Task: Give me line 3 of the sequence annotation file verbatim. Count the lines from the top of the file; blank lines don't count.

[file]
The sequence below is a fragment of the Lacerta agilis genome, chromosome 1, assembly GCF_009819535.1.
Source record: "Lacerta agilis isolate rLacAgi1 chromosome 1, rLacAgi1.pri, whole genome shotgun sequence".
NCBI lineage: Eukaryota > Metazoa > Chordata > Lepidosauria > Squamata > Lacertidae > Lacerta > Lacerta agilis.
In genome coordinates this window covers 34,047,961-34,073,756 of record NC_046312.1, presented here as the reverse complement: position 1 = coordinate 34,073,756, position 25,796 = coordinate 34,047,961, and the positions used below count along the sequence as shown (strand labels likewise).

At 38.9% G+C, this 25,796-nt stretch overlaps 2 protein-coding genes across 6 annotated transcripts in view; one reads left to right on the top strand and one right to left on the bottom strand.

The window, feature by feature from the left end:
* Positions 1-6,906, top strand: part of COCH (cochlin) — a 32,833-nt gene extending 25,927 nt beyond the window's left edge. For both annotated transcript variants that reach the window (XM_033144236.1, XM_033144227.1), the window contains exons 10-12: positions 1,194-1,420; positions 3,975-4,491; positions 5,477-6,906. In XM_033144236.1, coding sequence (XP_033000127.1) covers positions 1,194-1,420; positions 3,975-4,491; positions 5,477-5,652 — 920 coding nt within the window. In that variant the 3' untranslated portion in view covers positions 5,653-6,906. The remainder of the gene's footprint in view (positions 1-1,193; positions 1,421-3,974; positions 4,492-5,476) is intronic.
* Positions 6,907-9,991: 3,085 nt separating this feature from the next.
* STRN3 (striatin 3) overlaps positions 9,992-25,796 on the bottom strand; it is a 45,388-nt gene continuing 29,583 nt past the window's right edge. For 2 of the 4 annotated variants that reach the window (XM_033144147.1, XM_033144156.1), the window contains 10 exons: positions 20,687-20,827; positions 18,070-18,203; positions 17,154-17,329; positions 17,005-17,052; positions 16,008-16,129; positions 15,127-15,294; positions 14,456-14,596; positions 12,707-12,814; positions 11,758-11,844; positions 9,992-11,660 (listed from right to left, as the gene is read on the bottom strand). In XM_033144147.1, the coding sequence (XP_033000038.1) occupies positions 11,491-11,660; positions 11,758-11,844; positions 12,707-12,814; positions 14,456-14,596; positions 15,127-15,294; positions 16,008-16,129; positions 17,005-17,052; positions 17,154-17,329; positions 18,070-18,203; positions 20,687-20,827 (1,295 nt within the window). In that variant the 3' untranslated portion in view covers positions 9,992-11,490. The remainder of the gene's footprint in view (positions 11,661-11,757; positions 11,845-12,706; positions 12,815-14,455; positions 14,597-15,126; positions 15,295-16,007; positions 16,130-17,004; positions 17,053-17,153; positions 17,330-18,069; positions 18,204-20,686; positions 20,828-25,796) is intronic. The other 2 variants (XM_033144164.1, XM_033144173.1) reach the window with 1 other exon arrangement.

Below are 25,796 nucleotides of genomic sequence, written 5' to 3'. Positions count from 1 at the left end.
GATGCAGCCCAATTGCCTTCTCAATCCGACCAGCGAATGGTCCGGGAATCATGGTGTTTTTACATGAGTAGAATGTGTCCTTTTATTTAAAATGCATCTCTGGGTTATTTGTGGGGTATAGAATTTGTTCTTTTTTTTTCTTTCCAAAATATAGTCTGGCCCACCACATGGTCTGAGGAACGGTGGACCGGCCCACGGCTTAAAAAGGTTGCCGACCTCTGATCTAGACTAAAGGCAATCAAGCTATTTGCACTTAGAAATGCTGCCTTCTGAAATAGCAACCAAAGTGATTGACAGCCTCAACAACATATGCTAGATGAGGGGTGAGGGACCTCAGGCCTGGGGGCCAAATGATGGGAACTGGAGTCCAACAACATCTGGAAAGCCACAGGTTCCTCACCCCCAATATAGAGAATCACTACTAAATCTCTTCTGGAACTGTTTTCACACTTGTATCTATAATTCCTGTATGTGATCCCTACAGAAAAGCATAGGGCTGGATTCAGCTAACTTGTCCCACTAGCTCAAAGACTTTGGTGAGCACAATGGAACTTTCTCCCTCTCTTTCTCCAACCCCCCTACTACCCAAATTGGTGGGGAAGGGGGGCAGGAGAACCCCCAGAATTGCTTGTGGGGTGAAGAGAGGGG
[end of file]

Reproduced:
NCBI lineage: Eukaryota > Metazoa > Chordata > Lepidosauria > Squamata > Lacertidae > Lacerta > Lacerta agilis.